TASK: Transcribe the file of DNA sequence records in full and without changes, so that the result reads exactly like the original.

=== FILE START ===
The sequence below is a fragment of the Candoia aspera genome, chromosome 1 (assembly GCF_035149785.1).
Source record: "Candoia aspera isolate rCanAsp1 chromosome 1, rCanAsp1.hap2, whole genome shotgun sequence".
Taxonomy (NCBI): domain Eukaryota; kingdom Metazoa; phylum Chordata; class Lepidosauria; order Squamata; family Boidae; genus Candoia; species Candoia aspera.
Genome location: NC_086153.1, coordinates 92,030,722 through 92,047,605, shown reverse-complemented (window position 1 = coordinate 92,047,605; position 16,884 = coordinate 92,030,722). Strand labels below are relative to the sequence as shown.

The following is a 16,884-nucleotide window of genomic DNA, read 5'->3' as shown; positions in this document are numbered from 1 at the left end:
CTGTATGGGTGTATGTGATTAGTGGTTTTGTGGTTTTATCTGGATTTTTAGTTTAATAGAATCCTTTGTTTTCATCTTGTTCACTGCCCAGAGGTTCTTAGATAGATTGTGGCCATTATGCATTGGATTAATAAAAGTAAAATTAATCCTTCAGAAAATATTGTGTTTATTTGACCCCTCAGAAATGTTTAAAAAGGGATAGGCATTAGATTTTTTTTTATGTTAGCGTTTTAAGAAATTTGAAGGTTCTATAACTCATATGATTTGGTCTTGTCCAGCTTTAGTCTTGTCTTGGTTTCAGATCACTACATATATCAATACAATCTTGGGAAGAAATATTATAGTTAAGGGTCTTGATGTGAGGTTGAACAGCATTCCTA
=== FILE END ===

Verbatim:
The sequence below is a fragment of the Candoia aspera genome, chromosome 1 (assembly GCF_035149785.1).
Source record: "Candoia aspera isolate rCanAsp1 chromosome 1, rCanAsp1.hap2, whole genome shotgun sequence".
Taxonomy (NCBI): domain Eukaryota; kingdom Metazoa; phylum Chordata; class Lepidosauria; order Squamata; family Boidae; genus Candoia; species Candoia aspera.
Genome location: NC_086153.1, coordinates 92,030,722 through 92,047,605, shown reverse-complemented (window position 1 = coordinate 92,047,605; position 16,884 = coordinate 92,030,722). Strand labels below are relative to the sequence as shown.

The following is a 16,884-nucleotide window of genomic DNA, read 5'->3' as shown; positions in this document are numbered from 1 at the left end:
CTGTATGGGTGTATGTGATTAGTGGTTTTGTGGTTTTATCTGGATTTTTAGTTTAATAGAATCCTTTGTTTTCATCTTGTTCACTGCCCAGAGGTTCTTAGATAGATTGTGGCCATTATGCATTGGATTAATAAAAGTAAAATTAATCCTTCAGAAAATATTGTGTTTATTTGACCCCTCAGAAATGTTTAAAAAGGGATAGGCATTAGATTTTTTTTTATGTTAGCGTTTTAAGAAATTTGAAGGTTCTATAACTCATATGATTTGGTCTTGTCCAGCTTTAGTCTTGTCTTGGTTTCAGATCACTACATATATCAATACAATCTTGGGAAGAAATATTATAGTTAAGGGTCTTGATGTGAGGTTGAACAGCATTCCTA